I talked to a registered nurse who has worked in Novant Health Matthews Medical Center Emergency Room for ten years. I operate within the same hospital’s cardiovascular telematics unit and have seen the Nurse for a while now. In the emergency department, he was responsible for triaging patients, giving urgent care, completing assessments, and managing hospitalized patients. Multiple questions about patent protection arose throughout the discussion, so we decided to call in specialists from various sections. Infections, rehospitalization, and decubitus were among the problems seen by healthcare workers in the previous five months. Interdisciplinary teamwork is regular practice at this hospital. Care providers frequently work together to solve issues that are important to them. The respondent admitted to previously positive collaboration with other healthcare staff members within the organization.
Identifying the Issue
During the conversation, decubitus, sometimes known as pressure ulcers, was mentioned as a patient medical safety risk. A multidisciplinary approach is essential at Novant Health for risk assessment, management, and treatment of pressure ulcers in inpatients. Medical, ICU, orthopedic, and surgical departments have an alarming prevalence of pressure ulcers. Since individuals have different backgrounds, expertise, and talents, multidisciplinary cooperation would be ideal for addressing the problem (Higgins & Dyschkant, 2014). Nursing professionals, physiotherapists, doctors, nutritionists, laboratory technicians, and support workers should work together to develop appropriate pressure sore therapy.
Change Concepts That Could Lead to an Integrated Solution
Transition advocates depend on change conceptual frameworks to make necessary modifications to their facility. Transition concepts provide a clear definition and demonstration of how the envisioned development should occur. Kurt Lewin’s three-phase change paradigm, unfreezing-change-refreeze, provides an ideal foundation for interdepartmental healthcare collaboration to adopt a pressure ulcer prevention strategy. The group’s measures when transitioning are explained in Hussain, Lei, Akram, Haider, Hussain, & Ali’s (2018) article. This paper addresses the decubitus problem and passes the authenticity check, which takes into account currency, the timeliness of the details, and relevance, the significance of the knowledge for your requirements. It also focuses on authority, the origin of the data, precision, trustworthiness, factuality, the accuracy of the material, and purpose, the rationale for the data’s existence.
Leadership Strategies That Could Lead to an Interdisciplinary Solution
The management strategies employed have an impact on the efficacy of interdisciplinary partnerships in partnering. A management approach is analogous to a road map that strives to connect an institution’s assets with the goals and objectives that it intends to attain. A laissez-faire leadership style would be the most viable method for reaching an interdisciplinary solution. Practitioners like not to be pressed and prefer to handle pleasantly. Administrators must define and articulate their vision, generate employee enthusiasm, communicate clearly, assign and teach, and spend time on lifelong learning. Dyess, Sherman, Pratt & Chiang-Hanisko, (2016)’s paper discusses many managerial practices and how they might be used to boost organizational productivity. This paper is a good and reliable source because it provides a variety of perspectives on how today’s healthcare management influences the practice context. Prominent authors published the article within five years.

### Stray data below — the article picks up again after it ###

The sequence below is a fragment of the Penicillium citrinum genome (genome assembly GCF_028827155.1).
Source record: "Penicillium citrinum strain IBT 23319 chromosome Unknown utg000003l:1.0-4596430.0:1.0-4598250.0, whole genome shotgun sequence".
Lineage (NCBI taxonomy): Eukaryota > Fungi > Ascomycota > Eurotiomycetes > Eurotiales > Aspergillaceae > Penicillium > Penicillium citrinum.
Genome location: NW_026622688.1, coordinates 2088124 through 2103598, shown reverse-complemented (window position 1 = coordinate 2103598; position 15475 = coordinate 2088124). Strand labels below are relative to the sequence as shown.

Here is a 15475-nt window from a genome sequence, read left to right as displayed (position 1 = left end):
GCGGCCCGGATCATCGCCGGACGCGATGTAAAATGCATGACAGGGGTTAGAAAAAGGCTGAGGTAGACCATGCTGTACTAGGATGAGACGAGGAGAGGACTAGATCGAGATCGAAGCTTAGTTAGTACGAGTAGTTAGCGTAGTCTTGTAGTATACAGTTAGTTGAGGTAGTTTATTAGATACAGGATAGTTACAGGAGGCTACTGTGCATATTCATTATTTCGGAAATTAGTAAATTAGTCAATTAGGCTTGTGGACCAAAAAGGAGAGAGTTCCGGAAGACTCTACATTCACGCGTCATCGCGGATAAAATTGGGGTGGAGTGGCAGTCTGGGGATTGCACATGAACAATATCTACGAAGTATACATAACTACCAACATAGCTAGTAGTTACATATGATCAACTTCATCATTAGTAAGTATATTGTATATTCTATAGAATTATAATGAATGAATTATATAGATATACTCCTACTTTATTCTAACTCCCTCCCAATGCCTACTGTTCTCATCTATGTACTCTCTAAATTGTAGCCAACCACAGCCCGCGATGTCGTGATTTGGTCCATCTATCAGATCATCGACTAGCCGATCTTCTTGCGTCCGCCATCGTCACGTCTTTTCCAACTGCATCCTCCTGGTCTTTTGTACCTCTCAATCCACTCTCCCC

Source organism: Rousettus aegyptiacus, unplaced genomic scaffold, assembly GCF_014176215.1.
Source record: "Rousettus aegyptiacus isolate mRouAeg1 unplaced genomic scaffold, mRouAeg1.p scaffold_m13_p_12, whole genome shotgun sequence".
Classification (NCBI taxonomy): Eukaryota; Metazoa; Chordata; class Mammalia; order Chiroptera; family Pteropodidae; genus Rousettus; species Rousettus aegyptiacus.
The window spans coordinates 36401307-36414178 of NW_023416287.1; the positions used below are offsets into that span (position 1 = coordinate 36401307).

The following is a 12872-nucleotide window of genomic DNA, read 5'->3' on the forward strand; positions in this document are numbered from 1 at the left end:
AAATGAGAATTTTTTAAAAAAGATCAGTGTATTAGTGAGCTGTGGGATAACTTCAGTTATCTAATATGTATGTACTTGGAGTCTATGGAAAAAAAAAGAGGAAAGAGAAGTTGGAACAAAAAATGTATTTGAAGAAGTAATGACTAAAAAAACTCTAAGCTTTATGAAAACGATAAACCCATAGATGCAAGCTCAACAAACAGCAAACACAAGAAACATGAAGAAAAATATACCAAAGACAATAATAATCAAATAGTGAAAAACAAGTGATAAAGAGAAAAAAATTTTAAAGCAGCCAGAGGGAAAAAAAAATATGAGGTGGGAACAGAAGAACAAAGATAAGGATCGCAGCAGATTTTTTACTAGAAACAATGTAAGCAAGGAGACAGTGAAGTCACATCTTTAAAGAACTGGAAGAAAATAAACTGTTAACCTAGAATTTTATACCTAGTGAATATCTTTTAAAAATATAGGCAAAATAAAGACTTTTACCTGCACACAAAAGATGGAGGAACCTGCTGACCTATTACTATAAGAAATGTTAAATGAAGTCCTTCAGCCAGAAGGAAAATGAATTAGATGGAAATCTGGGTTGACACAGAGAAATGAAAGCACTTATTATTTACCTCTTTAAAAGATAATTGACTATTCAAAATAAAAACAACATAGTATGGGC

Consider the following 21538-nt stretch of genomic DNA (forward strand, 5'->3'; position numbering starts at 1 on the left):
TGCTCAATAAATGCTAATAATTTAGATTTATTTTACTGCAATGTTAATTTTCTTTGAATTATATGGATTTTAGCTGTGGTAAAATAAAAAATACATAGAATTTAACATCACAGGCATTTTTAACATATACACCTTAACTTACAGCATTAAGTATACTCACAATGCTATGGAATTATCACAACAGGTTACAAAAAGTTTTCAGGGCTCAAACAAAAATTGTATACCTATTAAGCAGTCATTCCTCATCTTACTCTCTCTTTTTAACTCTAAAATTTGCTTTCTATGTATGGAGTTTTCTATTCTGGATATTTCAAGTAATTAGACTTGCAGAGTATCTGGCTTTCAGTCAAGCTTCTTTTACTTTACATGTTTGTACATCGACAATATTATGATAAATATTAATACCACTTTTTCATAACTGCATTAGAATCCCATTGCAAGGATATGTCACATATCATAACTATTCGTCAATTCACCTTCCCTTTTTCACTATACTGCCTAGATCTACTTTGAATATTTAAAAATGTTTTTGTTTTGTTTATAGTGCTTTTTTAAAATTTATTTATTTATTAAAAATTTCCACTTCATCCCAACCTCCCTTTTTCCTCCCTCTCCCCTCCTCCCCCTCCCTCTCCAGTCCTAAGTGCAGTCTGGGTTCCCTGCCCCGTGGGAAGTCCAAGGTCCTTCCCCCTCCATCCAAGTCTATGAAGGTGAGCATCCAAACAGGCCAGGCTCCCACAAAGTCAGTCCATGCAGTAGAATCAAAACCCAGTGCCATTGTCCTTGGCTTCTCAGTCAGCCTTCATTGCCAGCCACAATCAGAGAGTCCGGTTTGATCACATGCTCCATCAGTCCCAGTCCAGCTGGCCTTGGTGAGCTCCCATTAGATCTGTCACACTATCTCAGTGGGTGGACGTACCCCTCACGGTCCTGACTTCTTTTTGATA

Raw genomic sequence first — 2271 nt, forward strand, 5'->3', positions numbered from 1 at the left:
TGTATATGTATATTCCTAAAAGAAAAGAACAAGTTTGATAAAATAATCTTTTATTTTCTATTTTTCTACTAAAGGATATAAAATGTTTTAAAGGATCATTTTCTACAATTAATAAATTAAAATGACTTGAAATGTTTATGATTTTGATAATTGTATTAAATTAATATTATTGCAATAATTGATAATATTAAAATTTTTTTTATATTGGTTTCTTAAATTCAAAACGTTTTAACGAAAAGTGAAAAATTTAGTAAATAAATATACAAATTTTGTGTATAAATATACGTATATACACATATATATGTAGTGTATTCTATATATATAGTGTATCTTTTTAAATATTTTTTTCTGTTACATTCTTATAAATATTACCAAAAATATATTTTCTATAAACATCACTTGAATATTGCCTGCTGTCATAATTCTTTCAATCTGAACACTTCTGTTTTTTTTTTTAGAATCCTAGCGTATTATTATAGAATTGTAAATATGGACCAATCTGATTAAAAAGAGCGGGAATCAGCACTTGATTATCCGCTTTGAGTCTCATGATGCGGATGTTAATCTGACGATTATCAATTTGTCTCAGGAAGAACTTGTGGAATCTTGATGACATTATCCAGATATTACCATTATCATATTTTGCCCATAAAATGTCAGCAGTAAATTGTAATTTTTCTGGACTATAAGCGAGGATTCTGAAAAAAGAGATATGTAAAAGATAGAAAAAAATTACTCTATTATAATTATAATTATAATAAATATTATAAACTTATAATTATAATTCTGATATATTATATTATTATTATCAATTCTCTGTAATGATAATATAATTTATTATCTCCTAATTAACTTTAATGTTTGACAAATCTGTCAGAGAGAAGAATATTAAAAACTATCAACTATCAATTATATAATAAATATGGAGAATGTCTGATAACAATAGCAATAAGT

Methodologies for Interdisciplinary Team Collaboration
Interdisciplinary collaborations can exchange and evaluate data in the hopes of improving clinical results by collaborating. All healthcare practitioners must participate in developing and achieving collective objectives as members of an interdisciplinary team. In this circumstance, networking and alliance formation would be the most viable collaboration option. Care providers from other divisions will form coalitions to persuade others to adopt the new method. Unions are helpful because they allow care teams to focus their efforts and resources on a particular issue that requires collaboration. In my opinion, the study by Reeves, Pelone, Harrison, Goldman & Zwarenstein (2017) on varied cooperation models for interdisciplinary teams is the most appropriate for multidisciplinary teams. The article is noteworthy since it demonstrates a variety of ways that teams can collaborate and be published by reputable publishers.
Dyess, S., Sherman, R., Pratt, B., & Chiang-Hanisko, L. (2016). Growing nurse leaders: Their perspectives on Nursing Leadership and today’s practice environment. OJIN: The Online Journal of Issues in Nursing, 21(1).
Hussain, S. T., Lei, S., Akram, T., Haider, M. J., Hussain, S. H., & Ali, M. (2018). Kurt Lewin’s change model: A critical review of the role of leadership and employee involvement in organizational change. Journal of Innovation & Knowledge, 3(3), 123–127.
Reeves, S., Pelone, F., Harrison, R., Goldman, J., & Zwarenstein, M. (2017). Interprofessional collaboration to improve professional practice and healthcare outcomes. Cochrane Database of Systematic Reviews, 2018(8). Web.
Wang, H.-H., Charoenmuang, M., Knobloch, N. A., & Tormoehlen, R. L. (2020). Defining interdisciplinary collaboration based on high school teachers’ beliefs and practices of stem integration using a complex designed system. International Journal of STEM Education, 7(1).